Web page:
Plaintiff Rudolfo Lorie instituted the present action seeking damages for injuries he allegedly sustained during an attempted rescue of an excavation worker who was trapped when the pit he was working in collapsed. Plaintiff's wife, Mirta Lorie, also sought damages for loss of consortium.
The record shows that on March 10, 1984 defendants were in the process of digging a pit in order to install underground gasoline tanks In the parking lot of a gasoline service station in Savannah, Georgia. Lorie, an army medic, was employed part-time at the service station, but was not involved in the excavation project. Upon apprehending that a cave-in had occurred, Lorie ran to the pit, got down on all fours, looked down into the hole, and then jumped down onto one of the gasoline storage tanks, where he was either hit on the head by a falling object or hit his head on something in the pit. Both Lorie and the trapped worker, who was rescued by employees of defendants, were taken to a nearby hospital where Lorie was treated and released. The treating physician characterized Lorie's injury as a "superficial abrasion."
Lorie, however, continued to experience both physical and emotional difficulties and was subsequently diagnosed as having suffered organic brain damage. Lorie presented evidence at trial that these continuing problems caused him to leave the army and to have trouble in maintaining employment. On the other hand, defendants presented evidence tending to show that Lorie's emotional difficulties pre-dated his injury, that Lorie was exaggerating his mental and emotional problems and that the superficial laceration he received during the attempted rescue of the trapped worker was insufficient to cause the mental and emotional problems subsequently experienced by him. The jury returned a verdict for Lorie on his damages claim, and against plaintiff Mirta Lorie on her loss of consortium claim, and awarded Rudolfo Lorie $1,650.65 in special damages, $2,301.30 in general damages and $10,000 from each defendant in punitive damages. Plaintiffs appeal and seek a new trial based on alleged errors in the trial court's charge to the jury which they contend resulted in an improper diminishment in the damages awarded. 1
1. Plaintiff contends that the trial court erred in instructing the jury that he was charged with exercising ordinary care for his own safety in the attempted act of rescue, and argues that the trial court should have instructed the jury that the appropriate inquiry in a rescue situation is whether the rescuer acted heedlessly, rashly or wantonly. In this regard, plaintiff also contends that the trial court erred in charging that, as a rescuer, he could assume the risk in undertaking the rescue attempt. We agree with plaintiff that this enumeration assigning error to the charge of the court has merit.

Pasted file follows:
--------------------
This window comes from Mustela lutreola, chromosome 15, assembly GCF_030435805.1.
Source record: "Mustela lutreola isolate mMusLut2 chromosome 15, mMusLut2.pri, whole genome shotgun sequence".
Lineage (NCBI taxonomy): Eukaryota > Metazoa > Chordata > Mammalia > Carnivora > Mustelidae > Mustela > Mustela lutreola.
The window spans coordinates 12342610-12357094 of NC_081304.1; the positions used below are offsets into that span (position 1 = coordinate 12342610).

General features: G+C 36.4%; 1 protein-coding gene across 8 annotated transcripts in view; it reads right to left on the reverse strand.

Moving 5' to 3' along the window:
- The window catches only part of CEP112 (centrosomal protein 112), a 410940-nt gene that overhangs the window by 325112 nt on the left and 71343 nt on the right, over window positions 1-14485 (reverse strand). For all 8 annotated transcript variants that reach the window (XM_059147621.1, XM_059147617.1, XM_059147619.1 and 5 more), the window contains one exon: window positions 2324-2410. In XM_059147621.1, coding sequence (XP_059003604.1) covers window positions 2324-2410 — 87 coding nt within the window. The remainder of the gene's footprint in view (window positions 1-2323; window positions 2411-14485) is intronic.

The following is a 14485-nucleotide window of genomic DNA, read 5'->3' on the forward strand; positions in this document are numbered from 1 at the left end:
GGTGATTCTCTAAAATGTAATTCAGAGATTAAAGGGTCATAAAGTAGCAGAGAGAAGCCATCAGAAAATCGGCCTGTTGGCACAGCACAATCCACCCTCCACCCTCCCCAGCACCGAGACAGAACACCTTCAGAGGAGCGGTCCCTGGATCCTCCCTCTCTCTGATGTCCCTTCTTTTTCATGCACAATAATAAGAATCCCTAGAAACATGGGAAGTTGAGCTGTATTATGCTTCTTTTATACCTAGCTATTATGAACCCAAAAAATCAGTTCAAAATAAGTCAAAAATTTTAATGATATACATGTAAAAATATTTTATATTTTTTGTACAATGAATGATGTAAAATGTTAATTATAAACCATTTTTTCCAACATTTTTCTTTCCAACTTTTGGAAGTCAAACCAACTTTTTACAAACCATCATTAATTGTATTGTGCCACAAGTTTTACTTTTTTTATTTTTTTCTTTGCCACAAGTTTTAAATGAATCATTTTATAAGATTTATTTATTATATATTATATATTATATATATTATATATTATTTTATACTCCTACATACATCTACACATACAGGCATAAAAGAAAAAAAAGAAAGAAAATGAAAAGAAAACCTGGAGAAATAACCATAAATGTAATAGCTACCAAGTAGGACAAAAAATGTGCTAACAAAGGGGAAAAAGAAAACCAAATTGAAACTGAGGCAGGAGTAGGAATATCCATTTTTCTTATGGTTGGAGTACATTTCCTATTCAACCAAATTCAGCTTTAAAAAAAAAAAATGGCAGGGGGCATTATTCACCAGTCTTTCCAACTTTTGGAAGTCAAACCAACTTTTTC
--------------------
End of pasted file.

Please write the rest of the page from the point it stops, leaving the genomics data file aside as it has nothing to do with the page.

In the present case the trial court, in pertinent part, instructed the jury as follows: "[A]ll parties in this case had the duty to exercise ordinary care and diligence. Ordinary diligence is that degree of care which is exercised by ordinarily prudent persons under the same or similar circumstances. Ordinary negligence means simply the absence or the failure to exercise ordinary diligence. In considering the facts of this case, you may consider what in Georgia is called the rescue doctrine. The rescue doctrine applies when the defendants' negligent acts or omissions have created a condition or situation which involves imminent and urgent peril to life and property. In such instances, those negligent acts or omissions are also negligent in relationship to all others who, in the exercise of ordinary care for their own safety under the circumstances, attempt to rescue the endangered life or property by reasonably appropriate means. I charge you that the plaintiffs cannot recover, regardless of any negligence on the part of either of the defendants, if you find that the plaintiff Rudolfo Lorie is chargeable with assuming the risk involved. One assumes the risk of danger when one voluntarily places oneself in a situation where it is likely to strike. One who recklessly . . . and [sic] observed and clearly obvious danger and who fails to exercise that degree of care which is exercised by ordinarily prudent persons under the same or similar circumstances must be held to have assumed the risk of any resulting injury. I charge you that a person may not heedlessly rush into grave peril of the existence of which he is perfectly aware, and then hold anyone else, whether negligent or not, responsible for the consequences. Such an act of a plaintiff in and of itself amounts to a failure to exercise ordinary care and diligence for his own safety and prohibits any recovery from the defendants. Every person has a duty to exercise ordinary care for his own safety at all times, even before the negligence of another is or should be apparent. If you should determine from the evidence that Rudolfo Lorie failed to exercise ordinary care for his own safety, and that his failure on his part was the sole proximate cause of his injury, the plaintiff could not recover from any of the defendants."